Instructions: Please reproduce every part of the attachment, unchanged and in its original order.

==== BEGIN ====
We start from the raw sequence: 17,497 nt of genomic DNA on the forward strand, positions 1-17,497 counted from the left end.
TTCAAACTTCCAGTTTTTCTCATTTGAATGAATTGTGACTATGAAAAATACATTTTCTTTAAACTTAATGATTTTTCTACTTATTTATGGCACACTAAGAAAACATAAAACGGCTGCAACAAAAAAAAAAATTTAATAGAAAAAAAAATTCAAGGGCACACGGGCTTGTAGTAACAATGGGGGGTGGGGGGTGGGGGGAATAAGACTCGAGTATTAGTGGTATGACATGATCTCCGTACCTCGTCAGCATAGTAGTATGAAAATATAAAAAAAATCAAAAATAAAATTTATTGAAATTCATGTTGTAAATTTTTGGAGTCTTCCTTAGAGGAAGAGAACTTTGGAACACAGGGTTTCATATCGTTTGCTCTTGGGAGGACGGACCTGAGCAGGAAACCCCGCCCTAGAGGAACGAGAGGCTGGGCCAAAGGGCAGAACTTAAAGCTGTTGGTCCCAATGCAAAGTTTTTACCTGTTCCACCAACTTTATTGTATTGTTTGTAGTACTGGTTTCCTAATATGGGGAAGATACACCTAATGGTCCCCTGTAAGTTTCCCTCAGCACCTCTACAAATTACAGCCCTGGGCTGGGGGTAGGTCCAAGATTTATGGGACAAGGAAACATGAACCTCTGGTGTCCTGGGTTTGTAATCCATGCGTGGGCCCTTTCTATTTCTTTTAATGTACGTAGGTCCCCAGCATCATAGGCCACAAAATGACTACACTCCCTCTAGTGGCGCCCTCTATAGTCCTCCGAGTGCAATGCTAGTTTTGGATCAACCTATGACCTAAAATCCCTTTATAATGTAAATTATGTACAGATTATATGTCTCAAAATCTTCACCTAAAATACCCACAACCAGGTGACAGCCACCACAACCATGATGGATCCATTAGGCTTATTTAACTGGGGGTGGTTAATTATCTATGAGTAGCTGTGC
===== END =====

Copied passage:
We start from the raw sequence: 17,497 nt of genomic DNA on the forward strand, positions 1-17,497 counted from the left end.
TTCAAACTTCCAGTTTTTCTCATTTGAATGAATTGTGACTATGAAAAATACATTTTCTTTAAACTTAATGATTTTTCTACTTATTTATGGCACACTAAGAAAACATAAAACGGCTGCAACAAAAAAAAAAATTTAATAGAAAAAAAAATTCAAGGGCACACGGGCTTGTAGTAACAATGGGGGGTGGGGGGTGGGGGGAATAAGACTCGAGTATTAGTGGTATGACATGATCTCCGTACCTCGTCAGCATAGTAGTATGAAAATATAAAAAAAATCAAAAATAAAATTTATTGAAATTCATGTTGTAAATTTTTGGAGTCTTCCTTAGAGGAAGAGAACTTTGGAACACAGGGTTTCATATCGTTTGCTCTTGGGAGGACGGACCTGAGCAGGAAACCCCGCCCTAGAGGAACGAGAGGCTGGGCCAAAGGGCAGAACTTAAAGCTGTTGGTCCCAATGCAAAGTTTTTACCTGTTCCACCAACTTTATTGTATTGTTTGTAGTACTGGTTTCCTAATATGGGGAAGATACACCTAATGGTCCCCTGTAAGTTTCCCTCAGCACCTCTACAAATTACAGCCCTGGGCTGGGGGTAGGTCCAAGATTTATGGGACAAGGAAACATGAACCTCTGGTGTCCTGGGTTTGTAATCCATGCGTGGGCCCTTTCTATTTCTTTTAATGTACGTAGGTCCCCAGCATCATAGGCCACAAAATGACTACACTCCCTCTAGTGGCGCCCTCTATAGTCCTCCGAGTGCAATGCTAGTTTTGGATCAACCTATGACCTAAAATCCCTTTATAATGTAAATTATGTACAGATTATATGTCTCAAAATCTTCACCTAAAATACCCACAACCAGGTGACAGCCACCACAACCATGATGGATCCATTAGGCTTATTTAACTGGGGGTGGTTAATTATCTATGAGTAGCTGTGC